Liechtenstein and Switzerland have an agreement in place to keep their sales tax (VAT) rates equal, and 7.7% is currently the standard rate. And while personal income taxes in Liechtenstein are fairly low at the federal level, municipal tax surcharges can bring the total personal income tax rate up to 23% on annual income exceeding 200,000 Swiss francs. Surprisingly, Liechtenstein and Switzerland are two of only a handful of countries in the world that subject their resident population to an annual wealth tax, which is dubiously imposed on the value of their worldwide assets (although exceptions are granted to noncitizens in certain cases).
The Western European microstate of San Marino, which is completely surrounded by Italy, covers a territory of 24 square miles (61 square kilometers) and hosts a resident population of 33,000. The national enclave is situated in the northeastern Italian Apennine Mountains only 6 miles (10 kilometers) from the Adriatic Sea and features extremely hilly terrain and quaint mountainside towns.
San Marino’s official language is Italian, its national currency is the euro, and the country has the world’s 12th highest nominal GPD per capita. Borgo Maggiore is San Marino’s undisputed economic center and most vibrant town, although it is neither the capital (San Marino City) nor the most populous settlement (Dogana).
San Marino has traditionally been viewed as a tax haven but the country today seems primarily concerned with offering tax rates that are only marginally lower than those imposed by Italy. Although there are a number of caveats that can come into play, San Marino’s corporate income tax rate is generally 17% compared to Italy’s 24%. While this may appear lucrative for nearby Italians (and it does attract businesses and wealthy individuals from Italy), it is certainly not a rate attractive enough to incentivize a savvy American, Canadian, or Australian entrepreneur to relocate to San Marino.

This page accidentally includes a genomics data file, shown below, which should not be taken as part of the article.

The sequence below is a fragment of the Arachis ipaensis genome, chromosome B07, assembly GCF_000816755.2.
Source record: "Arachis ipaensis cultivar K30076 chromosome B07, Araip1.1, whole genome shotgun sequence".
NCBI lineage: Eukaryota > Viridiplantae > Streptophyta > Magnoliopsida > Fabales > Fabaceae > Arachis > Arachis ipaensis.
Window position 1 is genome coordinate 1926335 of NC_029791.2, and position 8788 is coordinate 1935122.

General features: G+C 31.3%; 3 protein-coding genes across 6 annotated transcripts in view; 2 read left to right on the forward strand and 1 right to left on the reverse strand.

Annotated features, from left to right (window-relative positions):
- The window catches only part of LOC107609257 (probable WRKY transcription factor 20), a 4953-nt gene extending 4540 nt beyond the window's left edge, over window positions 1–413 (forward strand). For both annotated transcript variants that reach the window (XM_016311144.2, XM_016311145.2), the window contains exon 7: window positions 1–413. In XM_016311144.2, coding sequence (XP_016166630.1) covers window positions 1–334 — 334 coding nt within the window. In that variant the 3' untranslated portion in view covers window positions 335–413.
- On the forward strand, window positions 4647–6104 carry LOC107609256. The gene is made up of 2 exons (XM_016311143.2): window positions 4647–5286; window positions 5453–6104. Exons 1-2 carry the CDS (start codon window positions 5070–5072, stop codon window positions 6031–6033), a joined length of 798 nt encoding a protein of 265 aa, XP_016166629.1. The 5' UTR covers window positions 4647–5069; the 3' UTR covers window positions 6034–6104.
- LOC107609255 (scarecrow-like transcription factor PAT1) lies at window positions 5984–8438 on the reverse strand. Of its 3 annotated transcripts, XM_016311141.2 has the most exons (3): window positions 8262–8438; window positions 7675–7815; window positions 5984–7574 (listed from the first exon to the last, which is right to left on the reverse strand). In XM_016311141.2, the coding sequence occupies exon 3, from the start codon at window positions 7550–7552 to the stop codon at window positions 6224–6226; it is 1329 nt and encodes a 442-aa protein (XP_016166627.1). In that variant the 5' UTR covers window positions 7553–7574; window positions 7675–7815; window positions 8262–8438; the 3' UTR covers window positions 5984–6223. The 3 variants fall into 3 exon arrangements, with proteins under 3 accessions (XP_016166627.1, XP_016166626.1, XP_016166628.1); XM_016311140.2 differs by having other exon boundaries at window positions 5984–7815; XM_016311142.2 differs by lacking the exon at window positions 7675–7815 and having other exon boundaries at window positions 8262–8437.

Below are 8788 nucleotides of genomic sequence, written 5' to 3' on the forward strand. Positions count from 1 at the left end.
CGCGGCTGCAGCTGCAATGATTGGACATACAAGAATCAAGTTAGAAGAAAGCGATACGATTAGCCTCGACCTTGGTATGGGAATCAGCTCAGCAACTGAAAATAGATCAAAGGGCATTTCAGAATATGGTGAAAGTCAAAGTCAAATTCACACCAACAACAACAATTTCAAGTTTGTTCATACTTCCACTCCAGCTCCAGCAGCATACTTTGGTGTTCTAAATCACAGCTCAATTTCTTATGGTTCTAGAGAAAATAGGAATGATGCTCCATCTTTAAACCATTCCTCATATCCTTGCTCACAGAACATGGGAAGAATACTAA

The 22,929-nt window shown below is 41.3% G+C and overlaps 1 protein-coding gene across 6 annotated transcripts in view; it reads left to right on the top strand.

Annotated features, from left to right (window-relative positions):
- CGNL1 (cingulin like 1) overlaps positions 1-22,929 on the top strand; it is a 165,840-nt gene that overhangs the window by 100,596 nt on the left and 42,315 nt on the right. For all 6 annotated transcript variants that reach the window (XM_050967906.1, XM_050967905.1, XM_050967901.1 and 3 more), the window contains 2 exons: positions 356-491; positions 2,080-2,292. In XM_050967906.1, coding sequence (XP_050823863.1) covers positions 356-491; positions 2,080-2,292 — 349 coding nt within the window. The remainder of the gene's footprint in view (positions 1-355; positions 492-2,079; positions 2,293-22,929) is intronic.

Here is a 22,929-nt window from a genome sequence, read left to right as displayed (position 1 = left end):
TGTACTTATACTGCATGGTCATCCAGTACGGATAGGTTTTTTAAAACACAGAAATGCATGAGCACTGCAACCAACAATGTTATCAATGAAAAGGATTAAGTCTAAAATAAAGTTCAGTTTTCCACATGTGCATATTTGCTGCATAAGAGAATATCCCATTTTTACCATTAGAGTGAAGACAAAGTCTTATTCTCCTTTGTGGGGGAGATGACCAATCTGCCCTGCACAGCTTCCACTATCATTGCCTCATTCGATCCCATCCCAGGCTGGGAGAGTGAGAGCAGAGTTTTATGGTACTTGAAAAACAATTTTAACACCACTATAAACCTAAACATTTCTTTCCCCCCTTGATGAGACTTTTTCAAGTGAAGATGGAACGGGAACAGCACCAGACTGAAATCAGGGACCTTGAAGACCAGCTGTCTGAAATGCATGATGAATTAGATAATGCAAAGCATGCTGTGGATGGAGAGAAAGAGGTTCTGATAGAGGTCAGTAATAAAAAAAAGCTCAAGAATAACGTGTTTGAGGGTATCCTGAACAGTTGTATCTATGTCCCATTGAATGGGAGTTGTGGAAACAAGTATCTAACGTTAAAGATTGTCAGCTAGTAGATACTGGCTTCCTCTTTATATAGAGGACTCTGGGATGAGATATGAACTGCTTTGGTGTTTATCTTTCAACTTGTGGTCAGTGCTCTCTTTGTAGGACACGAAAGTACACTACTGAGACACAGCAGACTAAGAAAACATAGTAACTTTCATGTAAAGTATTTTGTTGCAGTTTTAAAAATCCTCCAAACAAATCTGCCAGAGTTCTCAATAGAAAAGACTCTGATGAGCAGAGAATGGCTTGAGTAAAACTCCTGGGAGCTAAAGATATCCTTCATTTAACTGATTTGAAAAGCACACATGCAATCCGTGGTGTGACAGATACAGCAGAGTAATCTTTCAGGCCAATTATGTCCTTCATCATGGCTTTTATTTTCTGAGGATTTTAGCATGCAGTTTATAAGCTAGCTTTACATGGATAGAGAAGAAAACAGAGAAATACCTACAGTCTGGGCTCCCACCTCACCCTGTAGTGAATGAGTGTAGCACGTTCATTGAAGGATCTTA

And like the other three countries covered in this article, San Marino has been intimidated into overhauling its financial sector to include anti-privacy regulations and other onerous compliance rules.
In a peculiar governmental setup, San Marino has two heads of state who are elected every six months by the country’s legislature ― the 60-member Grand and General Council. The two heads of state ― known as the captains regent ― are afforded equal powers throughout their six-month terms beginning on April 1 and October 1 of each year. Oscar Mina and Paolo Rondelli were elected as San Marino’s captains regent for the term beginning April 1, 2022.
An effort should be made to avoid confusing San Marino with San Remo, a town in northwestern Italy known for its storied Casino Sanremo that first opened in 1905. The Casino Sanremo has been featured in a number movies over the past 100 years and has hosted major poker and chess tournaments, among other things. The country of San Marino legalized gambling in 2007 and is home to one casino, the Giochi del Titano.
The Principality of Monaco is a city-state in the Maritime Alps situated on the Mediterranean coastline of the French Riviera. Although Monaco does not share a border with any country other than France, it is located only 5 miles (8 kilometers) from Italy’s western border. It is the only one of the four Western European microstates that is not landlocked.
At under 0.8 square miles (2 square kilometers), Monaco is a genuine dwarf among dwarves. In fact, it is the world’s smallest internationally recognized sovereign jurisdiction after Vatican City. Monaco is amazingly home to 38,000 residents despite its extremely small territory, making it the world’s most densely populated country (and more than doubling the population density of #2 Singapore).